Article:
Anything almost did. With 1:28 remaining and the Terrapins up, 62-57, Maryland had a chance to pull away when Lewis drew a foul from Eric White. It was the fifth personal on Pepperdine's second-leading scorer, who joined Gondrezick in leading the Waves today with 17 points each. White went to the bench as Lewis went to the line on a two-shot foul. Lewis missed both, then guard Jon Korfas drew a foul from Baxter on the other end. He made his free throws for 62-59 with 1:03 left.
Then Korfas fouled Gatlin, who drew a blank on the one-and-one.
"We just didn't do the things we needed to when we had the lead," said Gatlin, who had an uncharacteristic six turnovers. "We did things we don't normally do at this time of year. We got careless."
But Bias finally stepped forward to sink his free throws, capping a game in which he set a Maryland single-season scoring record. He has 712 points, passing the mark he set last year, 701.
Lewis furnished 13 points and 11 rebounds, Gatlin 10 points and nine assists.
"We had all the momentum," Pepperdine Coach Jim Harrick said. "We had them, in my estimation, on the ropes."
"Bias got about five points too many. I was thinking before the game if we could hold him to 15 or 20 we'd be in pretty good shape."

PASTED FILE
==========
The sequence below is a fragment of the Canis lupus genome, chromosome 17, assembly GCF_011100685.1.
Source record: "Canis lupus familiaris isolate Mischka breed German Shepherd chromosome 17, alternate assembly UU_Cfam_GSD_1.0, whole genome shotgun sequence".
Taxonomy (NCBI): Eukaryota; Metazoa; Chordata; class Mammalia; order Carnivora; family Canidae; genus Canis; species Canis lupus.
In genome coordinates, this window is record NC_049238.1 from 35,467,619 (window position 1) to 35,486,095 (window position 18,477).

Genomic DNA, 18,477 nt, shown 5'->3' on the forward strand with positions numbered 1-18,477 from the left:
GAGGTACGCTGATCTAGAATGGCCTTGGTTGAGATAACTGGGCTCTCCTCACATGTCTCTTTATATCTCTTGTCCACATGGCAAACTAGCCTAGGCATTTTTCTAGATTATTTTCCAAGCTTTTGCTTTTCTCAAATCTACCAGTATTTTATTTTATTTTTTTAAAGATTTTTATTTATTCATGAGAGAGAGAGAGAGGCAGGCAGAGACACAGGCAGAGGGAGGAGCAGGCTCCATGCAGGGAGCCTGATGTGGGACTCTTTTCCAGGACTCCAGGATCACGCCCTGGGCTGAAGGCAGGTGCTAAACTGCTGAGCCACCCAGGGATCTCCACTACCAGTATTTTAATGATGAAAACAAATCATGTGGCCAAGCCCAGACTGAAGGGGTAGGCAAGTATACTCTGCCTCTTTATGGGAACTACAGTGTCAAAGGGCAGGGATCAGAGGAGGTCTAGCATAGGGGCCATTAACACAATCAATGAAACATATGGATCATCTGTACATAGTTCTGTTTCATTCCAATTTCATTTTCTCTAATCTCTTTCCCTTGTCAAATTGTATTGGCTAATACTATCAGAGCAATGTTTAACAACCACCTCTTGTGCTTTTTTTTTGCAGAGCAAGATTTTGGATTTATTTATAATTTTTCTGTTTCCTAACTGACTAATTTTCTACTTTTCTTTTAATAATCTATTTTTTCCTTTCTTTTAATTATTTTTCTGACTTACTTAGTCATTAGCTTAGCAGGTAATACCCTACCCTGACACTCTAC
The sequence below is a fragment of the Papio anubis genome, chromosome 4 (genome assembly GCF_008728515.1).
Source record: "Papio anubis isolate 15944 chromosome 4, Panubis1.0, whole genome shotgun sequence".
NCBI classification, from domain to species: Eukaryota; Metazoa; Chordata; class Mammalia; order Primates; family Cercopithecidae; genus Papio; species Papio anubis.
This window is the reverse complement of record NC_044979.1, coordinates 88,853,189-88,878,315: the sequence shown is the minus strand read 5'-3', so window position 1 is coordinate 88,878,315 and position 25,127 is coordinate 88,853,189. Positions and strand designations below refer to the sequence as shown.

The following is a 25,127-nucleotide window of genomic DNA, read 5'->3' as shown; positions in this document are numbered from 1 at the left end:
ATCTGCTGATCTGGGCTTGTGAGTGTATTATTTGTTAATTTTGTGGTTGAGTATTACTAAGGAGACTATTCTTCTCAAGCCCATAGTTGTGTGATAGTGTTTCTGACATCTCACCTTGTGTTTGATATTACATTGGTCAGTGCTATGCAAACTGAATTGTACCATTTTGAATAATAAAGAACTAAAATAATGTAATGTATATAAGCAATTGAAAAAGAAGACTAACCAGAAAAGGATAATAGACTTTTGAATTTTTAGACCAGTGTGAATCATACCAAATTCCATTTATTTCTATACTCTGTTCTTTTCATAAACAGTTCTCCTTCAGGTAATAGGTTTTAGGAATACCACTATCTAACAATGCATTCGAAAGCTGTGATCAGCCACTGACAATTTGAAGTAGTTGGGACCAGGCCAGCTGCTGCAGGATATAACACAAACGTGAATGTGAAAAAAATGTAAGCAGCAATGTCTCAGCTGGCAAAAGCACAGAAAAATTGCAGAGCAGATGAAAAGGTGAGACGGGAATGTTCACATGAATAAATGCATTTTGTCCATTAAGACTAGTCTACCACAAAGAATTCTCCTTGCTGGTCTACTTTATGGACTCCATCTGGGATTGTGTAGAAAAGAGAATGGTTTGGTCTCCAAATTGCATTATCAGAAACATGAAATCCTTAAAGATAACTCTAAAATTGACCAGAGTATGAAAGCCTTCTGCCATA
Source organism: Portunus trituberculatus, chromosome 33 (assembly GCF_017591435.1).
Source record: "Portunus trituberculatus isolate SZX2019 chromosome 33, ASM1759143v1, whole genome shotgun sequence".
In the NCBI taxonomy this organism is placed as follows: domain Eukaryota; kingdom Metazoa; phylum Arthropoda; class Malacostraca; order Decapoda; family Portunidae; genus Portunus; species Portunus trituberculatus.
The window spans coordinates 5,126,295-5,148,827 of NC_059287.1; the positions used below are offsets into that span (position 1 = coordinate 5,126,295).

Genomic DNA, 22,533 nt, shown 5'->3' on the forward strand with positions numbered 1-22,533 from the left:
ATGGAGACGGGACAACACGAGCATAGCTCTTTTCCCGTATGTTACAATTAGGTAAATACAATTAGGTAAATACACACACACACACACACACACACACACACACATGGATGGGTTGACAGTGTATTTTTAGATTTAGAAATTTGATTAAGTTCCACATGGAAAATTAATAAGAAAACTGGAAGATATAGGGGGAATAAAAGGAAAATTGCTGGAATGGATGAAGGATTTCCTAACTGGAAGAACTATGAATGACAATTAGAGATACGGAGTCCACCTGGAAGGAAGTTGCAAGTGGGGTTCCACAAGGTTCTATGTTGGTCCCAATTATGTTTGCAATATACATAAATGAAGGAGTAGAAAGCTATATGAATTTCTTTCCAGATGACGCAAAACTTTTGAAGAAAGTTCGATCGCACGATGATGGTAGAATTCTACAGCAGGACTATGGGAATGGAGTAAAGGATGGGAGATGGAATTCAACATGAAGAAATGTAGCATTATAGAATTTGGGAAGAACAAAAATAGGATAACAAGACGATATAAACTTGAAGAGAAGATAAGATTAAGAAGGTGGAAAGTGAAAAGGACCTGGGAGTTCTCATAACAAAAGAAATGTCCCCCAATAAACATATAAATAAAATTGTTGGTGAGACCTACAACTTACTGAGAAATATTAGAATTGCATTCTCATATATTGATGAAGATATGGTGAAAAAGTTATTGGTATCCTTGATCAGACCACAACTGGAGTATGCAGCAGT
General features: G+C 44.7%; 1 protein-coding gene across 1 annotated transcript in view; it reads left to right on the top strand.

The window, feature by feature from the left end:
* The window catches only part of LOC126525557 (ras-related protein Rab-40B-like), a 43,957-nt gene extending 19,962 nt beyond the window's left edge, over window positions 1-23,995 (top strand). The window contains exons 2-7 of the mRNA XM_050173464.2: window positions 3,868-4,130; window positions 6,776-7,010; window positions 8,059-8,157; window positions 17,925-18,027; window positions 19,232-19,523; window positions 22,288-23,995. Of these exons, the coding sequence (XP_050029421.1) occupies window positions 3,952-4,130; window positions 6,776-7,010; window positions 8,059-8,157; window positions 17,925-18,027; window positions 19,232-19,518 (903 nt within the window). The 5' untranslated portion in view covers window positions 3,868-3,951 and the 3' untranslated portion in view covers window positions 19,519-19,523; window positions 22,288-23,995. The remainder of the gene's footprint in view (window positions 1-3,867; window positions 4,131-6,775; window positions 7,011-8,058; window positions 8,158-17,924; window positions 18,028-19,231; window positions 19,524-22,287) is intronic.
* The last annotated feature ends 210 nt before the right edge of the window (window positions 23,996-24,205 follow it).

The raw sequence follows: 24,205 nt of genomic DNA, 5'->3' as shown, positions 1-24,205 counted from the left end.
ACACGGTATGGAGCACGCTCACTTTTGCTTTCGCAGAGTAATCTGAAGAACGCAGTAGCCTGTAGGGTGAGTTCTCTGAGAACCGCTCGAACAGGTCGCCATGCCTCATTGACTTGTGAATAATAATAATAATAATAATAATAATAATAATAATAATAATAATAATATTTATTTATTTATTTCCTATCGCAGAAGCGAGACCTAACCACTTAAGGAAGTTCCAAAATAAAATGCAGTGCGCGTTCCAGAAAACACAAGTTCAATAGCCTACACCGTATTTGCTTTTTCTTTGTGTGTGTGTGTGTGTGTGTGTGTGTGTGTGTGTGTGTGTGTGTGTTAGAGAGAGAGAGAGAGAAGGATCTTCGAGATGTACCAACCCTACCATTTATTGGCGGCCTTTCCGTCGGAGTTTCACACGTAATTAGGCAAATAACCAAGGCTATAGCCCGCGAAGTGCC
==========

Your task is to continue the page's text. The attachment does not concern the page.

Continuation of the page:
Pepperdine's Dwayne Polee, a 6-foot-5 NBA prospect, was held to two points in the second half for a game total of 12. His antics in the first half kept the Waves in it, and he also mixed it up with Bias. The incident came 5:32 before intermission, he and Bias exchanging words and Bias pushing him in the face. Both earned technicals.
"I felt like we had the momentum," Polee said. "Especially when they started to lose the ball. I just felt we didn't capitalize on their mistakes."
Maryland will have a more difficult opponent in Nevada-Las Vegas (32-4), which won an early-season meeting, 64-63 in overtime at College Park. The Runnin' Rebels got 18 points and six rebounds from Washingtonian Anthony Jones, took a 31-21 lead into intermission and built margins up to 27 points over a Northeast Louisiana team (20-10) obviously out of its weight class.
Northeast Louisiana, champion of the Southland Conference, had not played a top 20 team, nor had it played another member of the 64-team NCAA field. The Indians were at a severe height disadvantage against the Rebels, who simply wore them down, outrebounding them, 54-35.
"It was very physical," said forward Bobby Jenkins. "It was just about impossible for us to play that kind of game against guys who were so much bigger than us."
Montana State stayed within range of St. John's much of the way, leading by five points before falling behind, 40-33, at the half, then rallying from 14 points down to within five with nine minutes left and 76-70 later on.
But each time the Bobcats got close, Berry came through, despite limping on a left ankle he turned on a drive with 7 1/2 minutes gone. Tony Hampton and Kral Ferch led Montana State with 21 and 20 points, respectively.